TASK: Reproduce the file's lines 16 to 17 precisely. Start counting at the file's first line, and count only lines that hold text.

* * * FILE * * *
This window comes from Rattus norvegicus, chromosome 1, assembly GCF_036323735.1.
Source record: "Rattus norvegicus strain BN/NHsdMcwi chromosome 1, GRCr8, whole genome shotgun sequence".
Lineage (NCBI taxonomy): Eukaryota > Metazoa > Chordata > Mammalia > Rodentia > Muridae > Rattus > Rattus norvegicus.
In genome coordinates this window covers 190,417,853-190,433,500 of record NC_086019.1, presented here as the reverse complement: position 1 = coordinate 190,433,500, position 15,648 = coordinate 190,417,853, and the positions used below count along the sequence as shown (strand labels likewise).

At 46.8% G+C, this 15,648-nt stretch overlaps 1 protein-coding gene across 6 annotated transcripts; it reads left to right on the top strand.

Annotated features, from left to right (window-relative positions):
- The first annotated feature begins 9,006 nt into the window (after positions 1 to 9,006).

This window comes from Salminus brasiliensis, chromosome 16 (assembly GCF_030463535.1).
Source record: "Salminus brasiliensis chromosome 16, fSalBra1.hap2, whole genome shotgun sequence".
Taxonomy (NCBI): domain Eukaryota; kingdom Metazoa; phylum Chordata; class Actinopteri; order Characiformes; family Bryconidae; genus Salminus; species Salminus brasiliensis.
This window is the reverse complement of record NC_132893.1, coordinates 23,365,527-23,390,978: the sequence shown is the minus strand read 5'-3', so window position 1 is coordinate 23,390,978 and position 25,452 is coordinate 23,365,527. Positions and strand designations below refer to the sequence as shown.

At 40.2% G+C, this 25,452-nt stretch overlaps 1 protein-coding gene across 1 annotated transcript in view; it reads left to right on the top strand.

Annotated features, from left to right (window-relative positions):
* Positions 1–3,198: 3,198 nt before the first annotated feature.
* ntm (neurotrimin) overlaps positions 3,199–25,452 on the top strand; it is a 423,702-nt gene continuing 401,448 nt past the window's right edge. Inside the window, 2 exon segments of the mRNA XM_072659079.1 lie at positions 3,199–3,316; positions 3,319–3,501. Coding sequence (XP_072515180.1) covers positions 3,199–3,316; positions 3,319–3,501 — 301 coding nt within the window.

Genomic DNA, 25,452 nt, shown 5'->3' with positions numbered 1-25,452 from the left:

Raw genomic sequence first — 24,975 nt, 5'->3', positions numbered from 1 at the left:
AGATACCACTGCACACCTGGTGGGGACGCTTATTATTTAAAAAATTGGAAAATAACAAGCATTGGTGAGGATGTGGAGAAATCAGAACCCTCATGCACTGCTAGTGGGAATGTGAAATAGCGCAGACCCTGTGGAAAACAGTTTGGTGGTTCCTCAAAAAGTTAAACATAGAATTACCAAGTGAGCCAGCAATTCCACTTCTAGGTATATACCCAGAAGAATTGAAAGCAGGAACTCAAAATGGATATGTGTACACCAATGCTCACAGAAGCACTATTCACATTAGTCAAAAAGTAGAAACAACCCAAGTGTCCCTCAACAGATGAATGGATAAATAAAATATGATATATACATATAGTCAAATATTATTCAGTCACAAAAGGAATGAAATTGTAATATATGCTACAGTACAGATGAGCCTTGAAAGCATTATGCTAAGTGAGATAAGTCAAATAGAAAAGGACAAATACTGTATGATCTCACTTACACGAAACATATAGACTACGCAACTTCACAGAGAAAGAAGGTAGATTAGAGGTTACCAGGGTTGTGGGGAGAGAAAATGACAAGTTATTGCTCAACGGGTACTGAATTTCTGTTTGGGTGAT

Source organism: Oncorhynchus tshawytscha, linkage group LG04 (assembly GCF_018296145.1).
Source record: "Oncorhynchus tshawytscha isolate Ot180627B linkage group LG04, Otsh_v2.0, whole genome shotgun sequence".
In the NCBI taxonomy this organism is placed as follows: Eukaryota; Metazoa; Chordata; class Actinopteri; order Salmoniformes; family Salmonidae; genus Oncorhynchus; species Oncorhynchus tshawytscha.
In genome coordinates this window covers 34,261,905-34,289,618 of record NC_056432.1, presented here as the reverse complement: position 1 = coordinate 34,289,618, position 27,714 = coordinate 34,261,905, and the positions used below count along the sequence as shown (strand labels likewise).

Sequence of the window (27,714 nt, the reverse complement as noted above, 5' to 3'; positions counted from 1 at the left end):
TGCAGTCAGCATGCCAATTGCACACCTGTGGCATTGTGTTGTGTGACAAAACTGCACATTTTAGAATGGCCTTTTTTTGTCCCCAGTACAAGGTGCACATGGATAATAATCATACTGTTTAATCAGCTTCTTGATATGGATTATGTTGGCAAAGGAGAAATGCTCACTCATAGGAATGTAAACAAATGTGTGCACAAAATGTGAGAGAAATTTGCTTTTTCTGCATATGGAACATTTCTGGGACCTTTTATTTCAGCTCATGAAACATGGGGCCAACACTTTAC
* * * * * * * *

Genomic DNA, 25,452 nt, shown 5'->3' with positions numbered 1-25,452 from the left:

Raw genomic sequence first — 24,975 nt, 5'->3', positions numbered from 1 at the left: